bioephemera

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PMS Quilt, 2008
hand embroidered and crocheted pantyliners
Laurel Roth

Yes, that is just what it says it is: a collection of pantyliners embroidered with profanity.

One thing is clear about artist Laurel Roth: she is not afraid to make viewers uncomfortable. Her series “Hope Chest” is constructed of hygenic accessories embroidered with “off-kilter reflections on biology, fertility, and the ever-changing roles of women” – like the f-word. Embellished with beads, rose thorns, and crochet, the embroideries are twee, kitschy decor – or they would be, if not for their bluntly worded messages.


Here, surrounded by blood-red crochet, like a metastasizing, angry menstrual doily, “fuck” mutates through various fonts, sizes and intensities until it almost loses meaning:

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PMS Quilt
(detail)
, 2007

In “Hope Chest,” stereotypes of women’s sexuality, chemical birth control, and traditional “woman’s work” like crochet and beading are jumbled up in a deeply conflicted representation of what it is to be female. But since none of the materials are genuinely biological – the only “blood” here is symbolic red thread – the confusion remains on a cerebral level, detached from the body. That may be the point: we concentrate so hard on sanitizing and homogenizing our bodies, we run the risk of not recognizing what they’re saying to us, no matter how violent it may be.

Roth seems fascinated with the way we use pharmacology to alter ourselves. Her PMS quilt, for example, invites viewers to reflect on the way PMS has evolved into a defined, clinical condition ripe for pharmacological suppression. In Roth’s version of America, the formal dining rooms would have hypodermic chandeliers, and – as in her installation “Pharmacopeia” – medicine cabinets become “the planes of heaven, hell, and earth. . . the garden of Eden flourishes amidst the toothpaste tubes and hemorrhoid ointment of daily life.”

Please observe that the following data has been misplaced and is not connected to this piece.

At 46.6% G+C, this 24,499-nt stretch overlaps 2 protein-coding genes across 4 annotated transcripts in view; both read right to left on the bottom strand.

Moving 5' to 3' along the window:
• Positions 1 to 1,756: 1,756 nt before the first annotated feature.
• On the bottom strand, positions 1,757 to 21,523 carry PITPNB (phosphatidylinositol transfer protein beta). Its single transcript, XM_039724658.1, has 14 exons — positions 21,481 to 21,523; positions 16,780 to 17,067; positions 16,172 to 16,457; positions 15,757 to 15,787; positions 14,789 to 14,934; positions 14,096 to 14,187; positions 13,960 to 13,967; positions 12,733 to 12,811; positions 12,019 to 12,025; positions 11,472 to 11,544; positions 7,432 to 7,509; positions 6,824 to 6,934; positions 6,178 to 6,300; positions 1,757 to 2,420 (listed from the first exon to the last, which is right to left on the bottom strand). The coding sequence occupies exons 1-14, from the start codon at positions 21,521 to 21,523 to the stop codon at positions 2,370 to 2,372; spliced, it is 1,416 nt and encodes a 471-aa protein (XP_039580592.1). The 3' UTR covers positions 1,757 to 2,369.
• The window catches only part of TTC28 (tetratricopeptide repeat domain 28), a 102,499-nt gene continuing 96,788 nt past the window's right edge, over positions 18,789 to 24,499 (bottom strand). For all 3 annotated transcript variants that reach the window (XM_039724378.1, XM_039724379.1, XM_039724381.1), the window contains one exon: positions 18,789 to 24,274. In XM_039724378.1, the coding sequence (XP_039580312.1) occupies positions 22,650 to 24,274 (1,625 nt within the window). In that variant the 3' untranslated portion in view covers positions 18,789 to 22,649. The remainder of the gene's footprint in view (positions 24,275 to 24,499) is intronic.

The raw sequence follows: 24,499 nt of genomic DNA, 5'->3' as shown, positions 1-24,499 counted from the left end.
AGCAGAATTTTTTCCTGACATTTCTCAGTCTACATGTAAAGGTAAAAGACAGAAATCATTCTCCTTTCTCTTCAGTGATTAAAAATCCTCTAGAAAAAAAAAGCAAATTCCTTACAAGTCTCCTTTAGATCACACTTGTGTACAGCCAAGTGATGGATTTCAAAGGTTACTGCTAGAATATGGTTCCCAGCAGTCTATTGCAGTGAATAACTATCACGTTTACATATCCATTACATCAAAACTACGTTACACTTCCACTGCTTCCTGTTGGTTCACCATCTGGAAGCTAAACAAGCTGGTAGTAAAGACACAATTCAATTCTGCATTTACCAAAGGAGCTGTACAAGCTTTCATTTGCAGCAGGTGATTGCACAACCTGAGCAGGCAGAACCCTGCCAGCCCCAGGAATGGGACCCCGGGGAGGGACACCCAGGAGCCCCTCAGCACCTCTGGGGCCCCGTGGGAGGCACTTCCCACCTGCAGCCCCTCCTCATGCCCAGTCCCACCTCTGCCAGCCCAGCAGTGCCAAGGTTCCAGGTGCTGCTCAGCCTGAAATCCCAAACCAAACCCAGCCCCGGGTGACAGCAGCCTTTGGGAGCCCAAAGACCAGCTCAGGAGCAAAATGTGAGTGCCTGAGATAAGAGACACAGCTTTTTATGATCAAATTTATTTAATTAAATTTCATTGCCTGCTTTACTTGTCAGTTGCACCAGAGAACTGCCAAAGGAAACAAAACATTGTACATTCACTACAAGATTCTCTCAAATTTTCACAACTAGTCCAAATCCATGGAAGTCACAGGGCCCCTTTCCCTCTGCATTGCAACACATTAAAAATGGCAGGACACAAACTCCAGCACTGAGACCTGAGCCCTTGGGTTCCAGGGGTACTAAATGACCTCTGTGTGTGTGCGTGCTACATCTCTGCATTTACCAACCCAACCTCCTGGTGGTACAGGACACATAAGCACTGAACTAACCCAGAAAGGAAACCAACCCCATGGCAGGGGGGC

Roth’s work peels back tranquilized, quotidian middle class life to reveal its fleshy, “natural” underside – and that goes for the animals in our lives as well. Love dogs? Then her series of highly polished purebred dog skull sculptures may enchant you – or make you wince:

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Man’s Best Friend – Chihuahua, 2007
hand carved and polished acrylic, base (not shown) walnut, swarovski crystal, aluminum

This is a little weird because we’re not used to seeing our pets mounted and displayed like hunting trophies or artifacts; one might also observe that, apart from the sentimental issue, purebred dogs are already a trophy/status symbol, such that a heavy crystal chihuahua skull is, well, redundant.

Finally, Roth’s “Biodiversity Reclamation Suits for Urban Pigeons” are an even more absurd play on creature comforts and biological interchangeability: “fascinated with women’s traditional use of fiber-craft to provide safety and comfort, I have been crocheting small suits for urban pigeons that disguise them as extinct birds, thereby (visually) re-creating biodiversity and soothing environmental fears.” She puts a cute spin on it – but actually, Roth’s work is the very opposite of soothing. And I think she likes it that way.

Roth is represented by Chicago’s Packer Schopf gallery, among others. In 2009, she exhibited “Hope Chest” at the International Museum of Surgical Science’s great series Anatomy in the Gallery.